- Shelley Smith, SportsCenter correspondent
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There was a point last July 4, Chris Kaman says now, where he realized that maybe, just maybe taking a blowtorch to a string of wicks hooked up to $6,000 worth of fireworks wasn't such a great idea.
"It nearly blew my face off," the Clippers center said. "Really, it burned the whole side of my face. And I couldn't hear. I thought I'd lost my hearing. But I didn't."
The scene (without the part where his face is blown off) was captured on video and has become somewhat of a YouTube sensation as has Kaman's flirtation with a .50 caliber rifle (shooting up a 1988 Ford Taurus he bought for $50 from his dad's friend who owns a junkyard), and his expertise hitting a six-inch target with a high-tech crossbow used to hunt deer.
"I've always been fascinated with weapons, guns, knives," he said. "Got it from my father, I guess. We grew up hunting, fishing everything in the outdoors."
Which raises the question: How is such an outdoors guy excelling in an indoor sport?
"Well," Kaman answers blankly, "It helps to be seven feet tall."
That it does. It also helps to have honed a pretty wicked shot, something he said he worked on extensively over the summer and something he credits for being named to the NBA Western Conference All-Star team, with the game scheduled Sunday in Dallas. He wasn't initially picked and was miffed that Pau Gasol was, but then was added when Portland's Brandon Roy was injured, and further infuriated purists by saying, "I guess I'm half an All-Star."
Kaman has always been one of the more distinctive players in the NBA, but nobody really has taken notice until now, when he will (hopefully, he says) get a few minutes on his sports' grandest stage. He was always the odd-looking, floppy-haired tall guy who really didn't fit in or cause pause for notice. When Shaquille O'Neal was asked several years ago what he thought of Chris Kaman, Shaq answered, "I don't know, I've never been to the Kaman islands." The response created droves of laughter among Kaman's then teammates but was understandably irritating to Kaman. And, true to Shaq's personality, when reminded recently of his comment, he burst into hysterics, proud of how witty he had been.
But Kaman, who has cut his hair military short, has begun to assert himself on the court. Had his team had a better record, he reasons, he would have become a "full All-Star" by averaging 20 points and nine rebounds heading into the second half of the season. And he says he may have been a better player before this if he had not been incorrectly diagnosed with attention-deficit disorder as a child. Three years ago, doctors discovered that the Ritalin he was taking, was actually making things worse. He stopped using it and became more focused and sharp.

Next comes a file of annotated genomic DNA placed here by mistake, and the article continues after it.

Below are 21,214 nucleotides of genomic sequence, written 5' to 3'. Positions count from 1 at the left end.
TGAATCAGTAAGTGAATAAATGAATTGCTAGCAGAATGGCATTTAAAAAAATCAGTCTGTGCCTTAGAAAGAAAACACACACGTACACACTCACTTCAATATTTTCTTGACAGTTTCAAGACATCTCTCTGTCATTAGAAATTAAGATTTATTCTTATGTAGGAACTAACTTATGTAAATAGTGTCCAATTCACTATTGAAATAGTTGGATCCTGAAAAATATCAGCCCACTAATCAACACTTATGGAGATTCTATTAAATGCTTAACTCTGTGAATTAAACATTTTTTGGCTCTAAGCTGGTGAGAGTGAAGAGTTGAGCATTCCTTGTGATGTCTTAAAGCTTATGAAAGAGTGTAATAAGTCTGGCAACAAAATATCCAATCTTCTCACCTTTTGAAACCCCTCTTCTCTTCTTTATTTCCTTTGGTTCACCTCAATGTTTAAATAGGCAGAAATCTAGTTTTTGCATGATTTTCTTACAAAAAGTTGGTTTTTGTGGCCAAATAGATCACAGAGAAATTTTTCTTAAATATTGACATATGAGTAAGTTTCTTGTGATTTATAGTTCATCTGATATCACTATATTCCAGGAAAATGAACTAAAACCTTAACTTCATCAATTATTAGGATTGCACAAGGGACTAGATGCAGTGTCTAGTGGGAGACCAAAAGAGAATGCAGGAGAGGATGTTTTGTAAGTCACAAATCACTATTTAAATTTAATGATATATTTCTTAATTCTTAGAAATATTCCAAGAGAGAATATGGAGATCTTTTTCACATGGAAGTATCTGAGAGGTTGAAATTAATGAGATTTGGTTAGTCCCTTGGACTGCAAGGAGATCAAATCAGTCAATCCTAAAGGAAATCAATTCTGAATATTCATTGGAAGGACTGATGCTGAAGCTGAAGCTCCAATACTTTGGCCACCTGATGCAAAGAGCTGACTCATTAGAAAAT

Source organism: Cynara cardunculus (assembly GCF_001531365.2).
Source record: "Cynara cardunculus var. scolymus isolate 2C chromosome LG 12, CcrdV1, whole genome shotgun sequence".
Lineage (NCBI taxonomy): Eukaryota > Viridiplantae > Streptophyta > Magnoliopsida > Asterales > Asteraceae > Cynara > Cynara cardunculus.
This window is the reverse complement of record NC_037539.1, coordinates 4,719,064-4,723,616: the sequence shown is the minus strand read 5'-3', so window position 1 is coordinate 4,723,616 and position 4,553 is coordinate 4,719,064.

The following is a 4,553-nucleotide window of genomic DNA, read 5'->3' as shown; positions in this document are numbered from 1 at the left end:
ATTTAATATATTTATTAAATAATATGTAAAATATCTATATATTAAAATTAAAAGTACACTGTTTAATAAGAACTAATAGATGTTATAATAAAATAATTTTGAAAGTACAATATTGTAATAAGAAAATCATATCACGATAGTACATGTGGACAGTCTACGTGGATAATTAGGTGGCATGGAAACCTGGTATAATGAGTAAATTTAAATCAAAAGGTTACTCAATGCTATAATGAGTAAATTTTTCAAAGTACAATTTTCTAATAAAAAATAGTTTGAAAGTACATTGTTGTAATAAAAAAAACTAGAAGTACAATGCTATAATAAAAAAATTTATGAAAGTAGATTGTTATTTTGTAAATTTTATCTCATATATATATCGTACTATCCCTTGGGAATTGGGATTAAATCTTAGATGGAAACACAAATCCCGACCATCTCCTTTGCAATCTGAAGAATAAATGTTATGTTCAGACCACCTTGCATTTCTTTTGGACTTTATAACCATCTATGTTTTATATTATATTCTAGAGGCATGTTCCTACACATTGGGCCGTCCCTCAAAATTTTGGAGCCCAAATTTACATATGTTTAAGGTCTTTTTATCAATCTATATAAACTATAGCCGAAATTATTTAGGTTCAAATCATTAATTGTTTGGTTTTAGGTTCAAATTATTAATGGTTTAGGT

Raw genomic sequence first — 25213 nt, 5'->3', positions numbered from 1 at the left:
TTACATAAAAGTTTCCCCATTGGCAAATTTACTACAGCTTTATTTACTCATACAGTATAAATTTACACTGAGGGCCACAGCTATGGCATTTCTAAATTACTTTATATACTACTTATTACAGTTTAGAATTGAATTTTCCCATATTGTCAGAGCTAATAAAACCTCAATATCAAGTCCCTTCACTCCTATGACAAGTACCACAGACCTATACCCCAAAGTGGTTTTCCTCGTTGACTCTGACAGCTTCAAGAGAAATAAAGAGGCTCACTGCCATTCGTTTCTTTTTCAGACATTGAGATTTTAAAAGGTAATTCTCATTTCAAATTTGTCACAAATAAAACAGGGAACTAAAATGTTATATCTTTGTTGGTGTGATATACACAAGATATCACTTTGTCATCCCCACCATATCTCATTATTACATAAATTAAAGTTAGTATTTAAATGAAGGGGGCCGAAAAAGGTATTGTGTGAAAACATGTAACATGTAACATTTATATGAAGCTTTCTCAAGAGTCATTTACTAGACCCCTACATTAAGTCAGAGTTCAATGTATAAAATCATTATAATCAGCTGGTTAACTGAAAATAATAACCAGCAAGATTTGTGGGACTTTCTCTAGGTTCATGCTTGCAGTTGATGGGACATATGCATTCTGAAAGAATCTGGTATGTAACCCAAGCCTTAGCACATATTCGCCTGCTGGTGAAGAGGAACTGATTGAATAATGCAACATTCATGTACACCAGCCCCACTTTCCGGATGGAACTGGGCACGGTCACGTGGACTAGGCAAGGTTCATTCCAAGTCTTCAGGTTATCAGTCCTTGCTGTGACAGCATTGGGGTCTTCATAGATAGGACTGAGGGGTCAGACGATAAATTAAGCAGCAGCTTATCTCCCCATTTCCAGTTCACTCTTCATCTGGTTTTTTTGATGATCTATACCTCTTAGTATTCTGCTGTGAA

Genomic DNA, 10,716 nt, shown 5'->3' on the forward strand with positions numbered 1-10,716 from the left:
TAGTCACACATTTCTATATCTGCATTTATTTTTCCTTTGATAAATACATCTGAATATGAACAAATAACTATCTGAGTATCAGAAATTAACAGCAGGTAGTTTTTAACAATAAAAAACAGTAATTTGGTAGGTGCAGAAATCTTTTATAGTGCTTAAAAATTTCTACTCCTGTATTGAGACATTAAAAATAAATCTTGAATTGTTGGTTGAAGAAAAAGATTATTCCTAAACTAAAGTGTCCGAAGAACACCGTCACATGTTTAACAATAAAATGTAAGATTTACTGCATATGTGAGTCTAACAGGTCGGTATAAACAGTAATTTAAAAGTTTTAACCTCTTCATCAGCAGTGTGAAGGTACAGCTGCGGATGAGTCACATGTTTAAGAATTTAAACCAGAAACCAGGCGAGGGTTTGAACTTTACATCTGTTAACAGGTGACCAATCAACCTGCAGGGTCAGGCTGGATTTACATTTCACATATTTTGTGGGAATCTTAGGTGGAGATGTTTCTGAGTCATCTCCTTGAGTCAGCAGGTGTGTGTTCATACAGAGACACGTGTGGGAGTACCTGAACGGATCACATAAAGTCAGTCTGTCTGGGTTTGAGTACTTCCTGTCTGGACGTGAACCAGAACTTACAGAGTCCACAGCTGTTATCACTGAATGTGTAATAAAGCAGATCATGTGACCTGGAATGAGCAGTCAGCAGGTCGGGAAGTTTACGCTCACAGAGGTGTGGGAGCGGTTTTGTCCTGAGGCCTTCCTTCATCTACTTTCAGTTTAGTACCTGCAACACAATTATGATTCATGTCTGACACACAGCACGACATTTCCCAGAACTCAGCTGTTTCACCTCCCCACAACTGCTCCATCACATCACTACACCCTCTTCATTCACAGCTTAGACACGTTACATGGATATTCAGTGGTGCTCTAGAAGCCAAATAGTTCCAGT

"There was a time I had trouble remembering plays," he said. "Now I'm really honed in."
A day after the "half an All-Star" remark, Kaman was back spewing politically correct quotes that he was honored, excited, etc. He had planned to spend the weekend with his girlfriend "up north," but is now bringing her south, to Dallas.
Even though there is a girlfriend in the picture (she's a special education teacher in Manhattan Beach whom he met while attending Central Michigan University), he continues to live with the same three guys he brought with him to Los Angeles his rookie year, although he admits, he doesn't spend as much time with them because of the girlfriend.
He went back home this summer and built a gym on his parents' property near Grand Rapids, Mich., because, "they're out of shape," and hired a personal trainer for his mom.
"Now she and her girlfriends get together and workout," he said. "She's doing great. Now I've got to work on my dad."
To liven up the decor inside the gym, he commissioned artist Shane Grammer to paint a mural alongside three walls to honor his grandfather, who fought in World War II.
"It's got the beaches of Normandy, Pearl Harbor, D-Day, Arlington National Cemetery," Kaman said. "And we hung my grandfather's dog tags on it. It looks really awesome."
As for shooting up the Taurus with a huge rifle and bullets that cost $4 a piece, Kaman shrugs and says, "We made sure everything was legit. It's legal in Michigan. We made sure we had enough space, checked with the county, all that. It all fell into my love of weapons and my friends hadn't shot a rifle like that."
He continues to be faith driven, although it may seem odd to some that a devout Christian loves to blow things up. To that he just shrugs. He and his brother were brought up as boys as in "boys will be boys." But he does admit he may re-think this year's fireworks display. But don't count on it.
Shelley Smith is an ESPN correspondent based in Los Angeles.
12hMatt Walks, ESPN.com